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SatNOGS - Global Network of Ground Stations

SatNOGS is an open source ground station and network, optimized for modularity, built using affordable tools and resources.

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This project was created on 06/04/2014 and last updated 7 hours ago.

Description
SatNOGS project is a complete platform of an Open Source Networked Ground Station. The scope of the project is to create a full stack of open technologies based on open standards , and the construction of a full ground station as a showcase of the stack.
SatNOGS provides the basis for:

Bulk manufacturing and deployment of affordable Satellite Ground Stations
Modular design for integration with existing and future technologies
A platform for a variety of instrumentation around Satellite Ground Station operations
A firm platform for a Ground Station collaborative network (one to one, one to many, many to many)
A community based approach on Ground Station development
A solution for massive automation of operator-less Ground Stations based on open standards

Check out our documentation on the website for detailed info.
Details

SatNOGS is a modular and scalable stack for Satellite Ground Station implementation. Fully based on open source technologies and open standards, it provides interoperability with existing or future subsystems.

A Global Management Network is the key part of our stack, connecting multiple observers with multiple ground stations enabling tracking and monitoring of satellites from multiple locations around the world. The data gathered will be publicly accessible through the network website.

SatNOGS project is implementing the above general stack design using 4 different sub-projects.

SatNOGS Network - Our observations, scheduling and discovery server

SatNOGS DB - Our crowd-sourced suggestions transponder info website

SatNOGS Client - An embedded system that receives the scheduled operation from Network, records an observation and sends it back

SatNOGS Ground Station - The actual ground station instrumentation with tracker, antennas, LNAs and connected to Client.

The following System Design visualization depicts all subsystems of a reference implementation of a SatNOGS Ground Station.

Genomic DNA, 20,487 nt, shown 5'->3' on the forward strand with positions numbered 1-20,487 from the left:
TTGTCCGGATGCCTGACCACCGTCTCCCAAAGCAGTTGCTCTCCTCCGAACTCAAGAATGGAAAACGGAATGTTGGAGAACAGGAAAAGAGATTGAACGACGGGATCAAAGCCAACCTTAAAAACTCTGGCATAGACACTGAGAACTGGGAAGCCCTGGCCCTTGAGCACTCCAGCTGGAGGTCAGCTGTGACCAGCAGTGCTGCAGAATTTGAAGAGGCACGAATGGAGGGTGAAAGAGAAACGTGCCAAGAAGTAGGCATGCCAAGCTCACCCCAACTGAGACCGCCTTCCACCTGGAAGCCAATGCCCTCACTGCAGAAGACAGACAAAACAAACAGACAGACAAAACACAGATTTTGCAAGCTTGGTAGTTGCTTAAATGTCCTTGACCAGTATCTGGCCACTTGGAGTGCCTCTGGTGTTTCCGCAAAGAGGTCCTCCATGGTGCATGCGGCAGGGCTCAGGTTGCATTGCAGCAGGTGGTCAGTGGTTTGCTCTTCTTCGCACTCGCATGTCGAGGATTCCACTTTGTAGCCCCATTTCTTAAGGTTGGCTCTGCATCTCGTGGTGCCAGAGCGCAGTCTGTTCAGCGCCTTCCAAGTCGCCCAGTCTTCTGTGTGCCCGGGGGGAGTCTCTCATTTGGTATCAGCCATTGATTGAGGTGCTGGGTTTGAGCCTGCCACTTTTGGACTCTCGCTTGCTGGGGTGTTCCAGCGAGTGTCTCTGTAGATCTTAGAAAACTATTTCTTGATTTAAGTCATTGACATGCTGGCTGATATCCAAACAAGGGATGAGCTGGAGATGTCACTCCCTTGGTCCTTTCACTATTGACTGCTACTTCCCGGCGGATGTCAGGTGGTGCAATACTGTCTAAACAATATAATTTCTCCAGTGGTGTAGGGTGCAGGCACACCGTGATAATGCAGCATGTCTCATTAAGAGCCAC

A rendering of the finalized ground station (with front cover open) can be seen here:

Components
  • 2 × Stepper Motor NEMA 14 or NEMA 17
  • 2 × 3D printed Gear Assembly Check our repo for designs
  • 1 × Arduino Micro For Alt/Az commands translation and commanding the stepper drivers
  • 1 × TP-Link wr703n For WiFi connectivity and routing
  • 2 × Signal Receiver DVB-T receiver based on RTL2832U
  • 2 × Yagi antenna For 2m and 70cm bands. Check repo for designs
  • 2 × A4988 Stepper Driver Pololu compatible
  • 1 × Odroid U3 For management interface, jobs queue, decoding and receiving

Project logs
  • API on SatNOGS Network

    7 hours ago • 0 comments

    The SatNOGS Network website has had the focus in terms of development from our software team in the past week. While the major functionality (observation calculation and scheduling) is coming along nicely (thanks to libraries like python-ephem) we are also delivering other needed functionality. This time it was a public, well documented, open API.

    Based on Django REST Framework, we deployed an API that matches our current DB model and enables other applications or services to query SatNOGS Network for information about Ground Stations, Observations, Data, Transponders or even Satellites.

    You can check the code in our repo , or play around with it in our dev instance.

    For now authenticated users of the website are the only ones with POST (write) access, anyone else can view only (GET). We are planning API-key based access so that Stations can submit recorded Data once they are done with their scheduled part of the observation.

  • Extreme conditions considerations - Radome

    a day ago • 0 comments

    In order to achieve global coverage, a network of Ground Stations would have to have nodes in places that are not entirely friendly environments. Desert hot, ice cold, gusty, monsoon rainy, mountain dry and forest humid could be some descriptions of possible locations SatNOGS would have to survive in.

    Apart from the obvious networking considerations (internet connection and power) which are not in the scope of our project (and are dealt with existing solutions), SatNOGS has some physical constrains, especially around wind and water.

    The relatively compact design, our current antennas and the targeted IP55 protection marking are indeed a slight advantage on moderate wind and rainy situations, but we had to do more to ensure reliable operations on rainy and windy hilltops and locations.

    The way to protect antenna tracking mechanisms (especially dish antennas but not only) has been long known in the industry and in military. The name of it Radome (Radar-Dome). Radomes provide weather protection (ice, heat, rain, wind) especially combined with an environmental control system, and ensure uninterrupted operation for moving tracking mechanisms.